But here, in Jitterbug Perfume, all of these elements combine perfectly to create my favourite book four times over (and counting). As I look at the other books on my shelf (the ones that I’ve read and loved a couple times, the ones I’ve studied for class, and the ones I’ve read instead of the ones I was supposed to be reading for class), they all have wonderful elements and ideas that excite me, but none are as full-bodied and satisfying as Jitterbug Perfume, a book which both satiates my desire for fun, for knowledge, for imagination, and for magic, yet still leaves me hungry for more.

Happy Fourth

I realized today that this is the fourth 4th I’ve spent outside the US. The first was when I was in Ireland for the summer of 2007, and the other three are the last few years which I’ve spent in Canada. Earlier this week was Canada Day (July 1) which is like the Fourth of July but with only red and white and no blue.

I have mixed feelings about the US as I do about most things (I’m an overthinker). It is a country that I’ve watched turn away my friends and loved ones while others cross the border illegally every day. But it is my homeland, and I am grateful to the US for all of its great qualities: its diverse landscapes and peoplescapes, its refusal to be anything but itself.

I am also grateful to Canada for the opposite reason. It is content to be another country in the world without having to claim it is the only country in the world. It cohabits the continent and the world like a friendly neighbor who offers you a cup of sugar before you have to ask. On the other hand, the US wants to build fences along its borders to keep the neighbors the hell off its lawn while it continues to invade other neighborhoods (usually with good intention) – it is a statement that says “what’s yours is mine and what’s mine is mine as well.”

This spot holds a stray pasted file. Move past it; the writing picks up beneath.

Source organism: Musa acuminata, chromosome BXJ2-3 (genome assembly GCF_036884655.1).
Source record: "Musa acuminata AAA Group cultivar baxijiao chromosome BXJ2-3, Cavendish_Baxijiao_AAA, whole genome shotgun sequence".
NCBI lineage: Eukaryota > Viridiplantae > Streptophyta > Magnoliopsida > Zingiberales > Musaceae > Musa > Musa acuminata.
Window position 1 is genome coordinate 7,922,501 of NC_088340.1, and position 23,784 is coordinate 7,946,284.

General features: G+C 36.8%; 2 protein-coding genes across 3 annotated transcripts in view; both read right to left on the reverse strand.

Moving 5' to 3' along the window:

Sometimes this concerns me, like when I see the buzzfeed lists of why America is the greatest country ever. I know its a joke, but I also know it isn’t. And I saw a similar post about why Canada is better than the US this Canada Day and that concerned me too. As Canada grows and matures, is it hitting the adolescent arrogance of the US?

With age and time comes perspective. I sometimes miss not living at the center stage of the world, the focus of the universe, having access to all the stores and websites and getting everything first. (Those of you reading this in the US–you wouldn’t believe the reputation of coveted things like “American Netflix” which has access to more and better shows and movies than its lesser versions around the world.) But I’ve never really liked being at the center of attention, which is why I write my words more often than I speak them.

There is something to be said for the grandness that is America. While anyone or anything claiming to be the greatest in the world makes me wary at best, today is a day to put those feelings aside and remember what a great country the US truly is. It birthed most of the wonderful people I know and love. I must remind myself that that adolescent arrogance has lessons to teach me about pride and confidence and taking ownership myself and what I hold dear.

So today I put my overthinking and my mixed feelings aside, and I say, “Happy Fourth of July!”